Ellis's own telling is more triumphal than critical. His list of the American Revolution's five major achievements is breathtaking: the first successful war for colonial independence in the modern era, the first nation-sized republic, the first truly secular state, the first attempt to apportion sovereignty (i.e., the state and national governments) and the creation of the two-party system.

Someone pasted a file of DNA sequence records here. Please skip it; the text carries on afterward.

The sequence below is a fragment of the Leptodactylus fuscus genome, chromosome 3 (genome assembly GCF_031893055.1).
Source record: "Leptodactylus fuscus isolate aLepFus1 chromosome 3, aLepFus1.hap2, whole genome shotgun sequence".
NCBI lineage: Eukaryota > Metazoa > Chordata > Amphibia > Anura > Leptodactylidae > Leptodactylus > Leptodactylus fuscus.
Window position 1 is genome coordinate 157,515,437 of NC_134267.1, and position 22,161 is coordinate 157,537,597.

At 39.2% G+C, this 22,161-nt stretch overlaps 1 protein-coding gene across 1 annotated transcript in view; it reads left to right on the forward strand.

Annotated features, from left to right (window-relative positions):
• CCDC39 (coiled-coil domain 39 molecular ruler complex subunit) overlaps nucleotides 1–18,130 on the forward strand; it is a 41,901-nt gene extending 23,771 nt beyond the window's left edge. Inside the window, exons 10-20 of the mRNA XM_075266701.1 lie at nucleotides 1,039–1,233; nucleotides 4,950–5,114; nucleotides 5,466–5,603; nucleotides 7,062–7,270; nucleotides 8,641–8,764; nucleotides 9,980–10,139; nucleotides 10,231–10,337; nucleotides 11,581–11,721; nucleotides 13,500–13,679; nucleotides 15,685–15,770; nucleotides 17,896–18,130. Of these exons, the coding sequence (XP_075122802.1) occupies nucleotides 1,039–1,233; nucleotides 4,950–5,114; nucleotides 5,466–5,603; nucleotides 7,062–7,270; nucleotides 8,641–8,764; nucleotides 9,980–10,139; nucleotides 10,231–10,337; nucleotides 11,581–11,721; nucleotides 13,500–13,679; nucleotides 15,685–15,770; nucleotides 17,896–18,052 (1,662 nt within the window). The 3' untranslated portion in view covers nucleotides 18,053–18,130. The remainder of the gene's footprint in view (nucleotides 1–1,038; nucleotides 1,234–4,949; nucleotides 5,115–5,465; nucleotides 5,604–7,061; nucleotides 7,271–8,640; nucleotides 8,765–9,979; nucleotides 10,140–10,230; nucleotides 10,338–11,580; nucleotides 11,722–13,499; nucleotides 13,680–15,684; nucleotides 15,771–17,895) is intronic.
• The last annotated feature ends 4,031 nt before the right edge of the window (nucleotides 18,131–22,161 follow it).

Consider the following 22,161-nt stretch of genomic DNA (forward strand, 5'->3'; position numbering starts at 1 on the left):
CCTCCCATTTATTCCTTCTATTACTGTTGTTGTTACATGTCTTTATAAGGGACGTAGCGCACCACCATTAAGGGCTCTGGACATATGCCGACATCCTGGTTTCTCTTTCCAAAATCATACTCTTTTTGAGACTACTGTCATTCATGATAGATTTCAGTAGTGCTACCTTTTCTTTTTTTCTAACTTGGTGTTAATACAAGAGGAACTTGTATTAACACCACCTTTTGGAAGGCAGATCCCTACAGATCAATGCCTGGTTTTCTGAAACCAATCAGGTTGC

Its two major tragedies will seem obvious to many, though probably not to the "divinely inspired" crowd: the failures to stop slavery and to find a place in the new nation for American Indians.
These defeats seem to affect almost every aspect of our history. Many opposed a national bank out of fear that a central government strong enough to establish one could abolish slavery, Ellis tells us. The Louisiana Purchase, doubling the nation's size, showed there would be no saving the Indians east of the Mississippi and gave rise to the debate over slavery in the new territory, helping pave the way to the Civil War.
For more on the Founders' shortcomings, see Fun 4th of July Facts.